Nonetheless, this is a good feature to have, and an HDR image can be recorded in two frames, for up ±3EV. This extends the possible dynamic range to 20EV, which I found particularly useful when trying to preserve detail in the highlights of a waterfall, where normally the falling water would appear as a solid white mass.
As with all Nikon DSLRs, Active D-Lighting can be applied to images in-camera. This feature brightens shadow areas for the impression of extra detail, and is available in two different strengths and auto.
Image: The wide dynamic range and Active D-Lighting ensure detail is visible in dark areas here
Images: Canon EOS 5D Mark III and Pentax 645D
At the time of writing, the high resolution of the D800 outperforms any full-frame DSLR, and is comparable to medium-format models.
The Pentax 645D has a sensor measuring 44x33mm with 40 million effective pixels compared to the 35.9x24mm with 36.3 million effective pixels of the D800. However, the Nikon model is less than a third of the price, and its impressive handling and autofocus system make it more suitable for a wider range of use.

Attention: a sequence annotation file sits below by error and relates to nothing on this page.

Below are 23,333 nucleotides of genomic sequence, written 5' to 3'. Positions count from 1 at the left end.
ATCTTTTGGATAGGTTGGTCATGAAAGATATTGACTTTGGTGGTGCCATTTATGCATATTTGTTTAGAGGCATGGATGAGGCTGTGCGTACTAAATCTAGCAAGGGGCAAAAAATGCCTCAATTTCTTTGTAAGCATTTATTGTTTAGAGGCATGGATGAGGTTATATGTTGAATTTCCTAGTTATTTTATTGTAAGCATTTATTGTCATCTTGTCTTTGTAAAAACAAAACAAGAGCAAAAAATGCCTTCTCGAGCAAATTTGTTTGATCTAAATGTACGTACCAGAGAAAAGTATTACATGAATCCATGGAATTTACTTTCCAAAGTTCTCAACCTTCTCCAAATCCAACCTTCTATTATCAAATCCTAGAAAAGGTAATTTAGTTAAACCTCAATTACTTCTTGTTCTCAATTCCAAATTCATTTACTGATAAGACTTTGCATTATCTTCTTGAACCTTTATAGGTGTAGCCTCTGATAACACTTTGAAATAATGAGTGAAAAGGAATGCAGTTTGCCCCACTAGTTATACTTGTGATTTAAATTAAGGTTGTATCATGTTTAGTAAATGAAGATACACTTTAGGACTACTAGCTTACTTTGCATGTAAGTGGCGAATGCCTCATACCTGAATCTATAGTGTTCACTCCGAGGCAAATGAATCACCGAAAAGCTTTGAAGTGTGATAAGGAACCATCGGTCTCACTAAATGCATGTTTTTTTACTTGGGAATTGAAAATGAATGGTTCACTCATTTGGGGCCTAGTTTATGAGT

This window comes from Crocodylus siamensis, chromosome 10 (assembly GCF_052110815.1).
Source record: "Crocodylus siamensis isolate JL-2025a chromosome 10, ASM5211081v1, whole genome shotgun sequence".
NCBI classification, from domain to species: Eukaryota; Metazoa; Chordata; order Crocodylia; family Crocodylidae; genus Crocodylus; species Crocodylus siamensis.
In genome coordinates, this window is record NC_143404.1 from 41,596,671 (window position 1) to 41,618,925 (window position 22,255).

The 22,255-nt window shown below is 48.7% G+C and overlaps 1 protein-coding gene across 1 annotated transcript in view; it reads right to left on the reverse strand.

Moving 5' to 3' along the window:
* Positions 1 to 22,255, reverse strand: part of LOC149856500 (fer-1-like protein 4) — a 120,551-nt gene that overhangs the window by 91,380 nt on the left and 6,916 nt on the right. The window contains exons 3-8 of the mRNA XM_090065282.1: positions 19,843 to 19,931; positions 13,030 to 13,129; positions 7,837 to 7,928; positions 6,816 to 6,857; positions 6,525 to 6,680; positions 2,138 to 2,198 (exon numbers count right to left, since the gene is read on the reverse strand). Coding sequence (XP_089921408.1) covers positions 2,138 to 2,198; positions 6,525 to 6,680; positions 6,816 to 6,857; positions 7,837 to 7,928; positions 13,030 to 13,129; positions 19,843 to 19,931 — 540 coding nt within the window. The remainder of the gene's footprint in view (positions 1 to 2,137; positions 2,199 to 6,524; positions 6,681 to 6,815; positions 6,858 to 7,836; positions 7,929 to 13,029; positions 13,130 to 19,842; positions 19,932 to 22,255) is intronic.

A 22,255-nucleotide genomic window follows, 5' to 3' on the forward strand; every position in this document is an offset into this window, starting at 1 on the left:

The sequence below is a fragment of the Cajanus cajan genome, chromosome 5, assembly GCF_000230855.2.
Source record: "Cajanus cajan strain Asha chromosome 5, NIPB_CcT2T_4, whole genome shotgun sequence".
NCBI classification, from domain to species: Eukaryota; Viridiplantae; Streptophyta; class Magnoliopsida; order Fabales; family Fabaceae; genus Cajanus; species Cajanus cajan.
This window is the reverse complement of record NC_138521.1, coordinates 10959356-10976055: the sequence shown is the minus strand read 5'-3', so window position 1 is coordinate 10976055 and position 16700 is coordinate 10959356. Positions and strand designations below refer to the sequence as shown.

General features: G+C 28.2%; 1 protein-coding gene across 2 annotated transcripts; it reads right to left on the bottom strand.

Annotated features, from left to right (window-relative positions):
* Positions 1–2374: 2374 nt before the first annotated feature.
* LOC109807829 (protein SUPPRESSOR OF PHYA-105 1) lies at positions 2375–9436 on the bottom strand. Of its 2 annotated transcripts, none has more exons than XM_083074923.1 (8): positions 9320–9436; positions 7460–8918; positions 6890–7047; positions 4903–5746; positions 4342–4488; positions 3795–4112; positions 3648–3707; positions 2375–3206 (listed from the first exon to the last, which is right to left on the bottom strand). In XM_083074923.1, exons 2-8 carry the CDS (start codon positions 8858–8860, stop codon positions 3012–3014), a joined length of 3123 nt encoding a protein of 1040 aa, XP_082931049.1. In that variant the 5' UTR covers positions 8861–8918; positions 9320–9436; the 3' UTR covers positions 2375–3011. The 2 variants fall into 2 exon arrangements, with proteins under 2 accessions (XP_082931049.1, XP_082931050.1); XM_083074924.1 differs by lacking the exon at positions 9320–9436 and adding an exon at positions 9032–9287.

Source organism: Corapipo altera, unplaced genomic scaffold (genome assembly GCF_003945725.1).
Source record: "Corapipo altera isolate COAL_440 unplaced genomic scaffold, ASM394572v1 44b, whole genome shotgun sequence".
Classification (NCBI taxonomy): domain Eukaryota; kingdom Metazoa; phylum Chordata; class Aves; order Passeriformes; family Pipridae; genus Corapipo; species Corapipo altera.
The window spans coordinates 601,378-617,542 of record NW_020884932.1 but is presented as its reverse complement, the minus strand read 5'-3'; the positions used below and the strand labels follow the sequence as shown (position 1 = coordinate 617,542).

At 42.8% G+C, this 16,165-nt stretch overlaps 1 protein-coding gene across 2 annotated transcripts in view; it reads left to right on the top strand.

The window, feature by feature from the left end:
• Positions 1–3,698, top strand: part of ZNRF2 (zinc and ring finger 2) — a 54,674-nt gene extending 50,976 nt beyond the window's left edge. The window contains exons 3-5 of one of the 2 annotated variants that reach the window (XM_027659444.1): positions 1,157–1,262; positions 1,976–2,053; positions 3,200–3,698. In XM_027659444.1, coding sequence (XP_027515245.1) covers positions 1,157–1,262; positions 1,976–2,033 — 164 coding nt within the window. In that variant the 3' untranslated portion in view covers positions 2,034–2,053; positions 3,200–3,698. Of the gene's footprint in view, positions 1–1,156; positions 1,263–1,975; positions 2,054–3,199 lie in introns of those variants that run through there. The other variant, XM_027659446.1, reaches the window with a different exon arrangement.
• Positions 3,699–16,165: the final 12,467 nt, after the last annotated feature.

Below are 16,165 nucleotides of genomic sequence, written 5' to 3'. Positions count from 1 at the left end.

Comparable as an enthusiast-level, full-frame model, Canon’s EOS 5D Mark III is the D800’s most obvious competition. The EOS 5D Mark III cannot match the resolution of the D800, nor its AF performance in extreme low light. However, the Canon’s resolution and ability to control levels of noise rest somewhere between the D4 and the D800, and so does its price.
For a camera costing around £2,600, the D800 is unrivalled in the level of detail it can resolve and is an enticing prospect, particularly for landscape photographers.